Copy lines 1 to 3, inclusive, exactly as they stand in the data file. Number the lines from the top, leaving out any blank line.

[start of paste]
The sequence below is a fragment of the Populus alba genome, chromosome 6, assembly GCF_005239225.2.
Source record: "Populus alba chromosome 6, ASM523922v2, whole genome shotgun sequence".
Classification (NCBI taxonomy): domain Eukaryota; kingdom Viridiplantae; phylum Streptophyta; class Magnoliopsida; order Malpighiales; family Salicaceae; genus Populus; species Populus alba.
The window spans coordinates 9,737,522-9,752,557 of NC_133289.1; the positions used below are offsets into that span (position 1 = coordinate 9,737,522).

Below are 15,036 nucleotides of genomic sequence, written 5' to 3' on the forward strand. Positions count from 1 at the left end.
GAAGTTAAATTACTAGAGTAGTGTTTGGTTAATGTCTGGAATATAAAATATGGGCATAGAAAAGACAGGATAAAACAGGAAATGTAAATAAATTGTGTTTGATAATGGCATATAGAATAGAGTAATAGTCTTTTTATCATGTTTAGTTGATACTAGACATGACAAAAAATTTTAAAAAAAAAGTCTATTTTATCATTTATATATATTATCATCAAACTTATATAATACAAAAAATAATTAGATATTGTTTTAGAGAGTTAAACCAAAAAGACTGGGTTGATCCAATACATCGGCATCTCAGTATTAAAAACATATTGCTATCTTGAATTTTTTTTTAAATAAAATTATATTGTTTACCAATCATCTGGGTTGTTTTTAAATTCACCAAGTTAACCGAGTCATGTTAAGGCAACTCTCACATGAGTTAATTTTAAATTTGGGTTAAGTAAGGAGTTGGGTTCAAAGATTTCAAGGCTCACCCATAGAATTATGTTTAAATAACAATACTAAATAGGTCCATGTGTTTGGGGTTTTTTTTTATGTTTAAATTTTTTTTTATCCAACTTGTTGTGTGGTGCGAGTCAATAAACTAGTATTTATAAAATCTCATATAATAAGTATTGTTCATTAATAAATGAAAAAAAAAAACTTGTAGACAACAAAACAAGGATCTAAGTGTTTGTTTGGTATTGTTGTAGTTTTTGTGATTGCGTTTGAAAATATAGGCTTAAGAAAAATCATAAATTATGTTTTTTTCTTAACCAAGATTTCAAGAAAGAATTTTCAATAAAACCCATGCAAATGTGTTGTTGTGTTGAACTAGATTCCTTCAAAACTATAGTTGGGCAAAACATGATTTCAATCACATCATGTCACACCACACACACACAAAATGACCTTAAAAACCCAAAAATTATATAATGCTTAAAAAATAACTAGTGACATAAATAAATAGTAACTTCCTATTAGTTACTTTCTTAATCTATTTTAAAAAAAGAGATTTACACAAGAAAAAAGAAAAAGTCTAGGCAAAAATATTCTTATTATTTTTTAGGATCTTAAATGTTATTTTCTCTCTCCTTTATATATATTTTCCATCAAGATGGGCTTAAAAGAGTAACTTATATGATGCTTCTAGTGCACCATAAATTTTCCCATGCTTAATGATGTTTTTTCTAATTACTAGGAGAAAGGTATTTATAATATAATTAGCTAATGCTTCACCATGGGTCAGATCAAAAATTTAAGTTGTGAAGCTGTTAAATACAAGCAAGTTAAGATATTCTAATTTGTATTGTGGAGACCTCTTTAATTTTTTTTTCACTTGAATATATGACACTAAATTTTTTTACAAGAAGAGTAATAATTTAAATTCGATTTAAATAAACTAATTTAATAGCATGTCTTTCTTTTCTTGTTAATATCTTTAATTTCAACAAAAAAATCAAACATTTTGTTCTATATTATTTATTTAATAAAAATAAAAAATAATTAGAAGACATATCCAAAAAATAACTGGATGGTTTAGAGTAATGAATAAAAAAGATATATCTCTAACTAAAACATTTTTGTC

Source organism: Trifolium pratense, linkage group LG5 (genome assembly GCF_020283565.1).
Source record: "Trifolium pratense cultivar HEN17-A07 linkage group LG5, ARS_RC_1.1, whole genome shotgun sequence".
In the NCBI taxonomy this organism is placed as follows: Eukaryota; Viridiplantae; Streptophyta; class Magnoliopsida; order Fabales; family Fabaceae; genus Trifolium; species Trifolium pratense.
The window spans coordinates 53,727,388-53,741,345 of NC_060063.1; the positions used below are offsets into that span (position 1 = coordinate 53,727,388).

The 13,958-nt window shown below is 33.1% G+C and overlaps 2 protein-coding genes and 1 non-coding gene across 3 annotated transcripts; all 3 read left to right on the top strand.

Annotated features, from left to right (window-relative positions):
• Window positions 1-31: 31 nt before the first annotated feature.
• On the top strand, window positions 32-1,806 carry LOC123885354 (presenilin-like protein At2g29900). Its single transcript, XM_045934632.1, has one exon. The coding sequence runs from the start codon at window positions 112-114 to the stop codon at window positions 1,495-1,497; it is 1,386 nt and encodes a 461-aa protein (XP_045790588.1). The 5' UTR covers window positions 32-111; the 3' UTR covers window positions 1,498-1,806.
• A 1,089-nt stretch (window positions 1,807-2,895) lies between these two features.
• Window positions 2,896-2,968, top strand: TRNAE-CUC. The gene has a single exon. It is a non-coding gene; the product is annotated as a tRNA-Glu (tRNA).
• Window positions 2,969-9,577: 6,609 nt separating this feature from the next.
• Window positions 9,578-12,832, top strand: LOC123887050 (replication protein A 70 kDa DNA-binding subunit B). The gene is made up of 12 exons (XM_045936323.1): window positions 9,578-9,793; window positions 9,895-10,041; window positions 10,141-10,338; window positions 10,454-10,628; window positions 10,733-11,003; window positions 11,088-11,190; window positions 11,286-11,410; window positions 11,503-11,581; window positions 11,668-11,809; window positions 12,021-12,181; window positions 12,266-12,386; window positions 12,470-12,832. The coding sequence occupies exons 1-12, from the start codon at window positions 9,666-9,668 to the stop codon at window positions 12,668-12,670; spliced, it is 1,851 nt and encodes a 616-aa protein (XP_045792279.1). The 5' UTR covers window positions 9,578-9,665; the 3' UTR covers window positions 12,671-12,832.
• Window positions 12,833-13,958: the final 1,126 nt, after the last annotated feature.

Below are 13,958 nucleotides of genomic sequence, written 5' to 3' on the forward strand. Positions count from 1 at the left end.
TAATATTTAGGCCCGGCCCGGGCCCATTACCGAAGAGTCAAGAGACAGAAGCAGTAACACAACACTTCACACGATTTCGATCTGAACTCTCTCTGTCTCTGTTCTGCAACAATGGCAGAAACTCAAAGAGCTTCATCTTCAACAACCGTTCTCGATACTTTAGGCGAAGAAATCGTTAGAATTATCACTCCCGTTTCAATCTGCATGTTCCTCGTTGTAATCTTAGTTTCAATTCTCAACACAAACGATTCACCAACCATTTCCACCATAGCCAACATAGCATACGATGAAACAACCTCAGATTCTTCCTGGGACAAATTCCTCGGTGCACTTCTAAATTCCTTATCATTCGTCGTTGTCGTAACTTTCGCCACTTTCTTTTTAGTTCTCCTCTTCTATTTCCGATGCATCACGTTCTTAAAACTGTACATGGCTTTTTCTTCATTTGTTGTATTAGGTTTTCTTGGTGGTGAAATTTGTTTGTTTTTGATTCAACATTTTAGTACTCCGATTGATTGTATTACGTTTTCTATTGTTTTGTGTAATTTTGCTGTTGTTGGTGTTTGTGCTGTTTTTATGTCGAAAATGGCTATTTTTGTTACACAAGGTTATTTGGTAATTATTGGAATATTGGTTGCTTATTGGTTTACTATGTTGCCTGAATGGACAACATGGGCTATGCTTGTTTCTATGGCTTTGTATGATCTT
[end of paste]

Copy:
The sequence below is a fragment of the Populus alba genome, chromosome 6, assembly GCF_005239225.2.
Source record: "Populus alba chromosome 6, ASM523922v2, whole genome shotgun sequence".
Classification (NCBI taxonomy): domain Eukaryota; kingdom Viridiplantae; phylum Streptophyta; class Magnoliopsida; order Malpighiales; family Salicaceae; genus Populus; species Populus alba.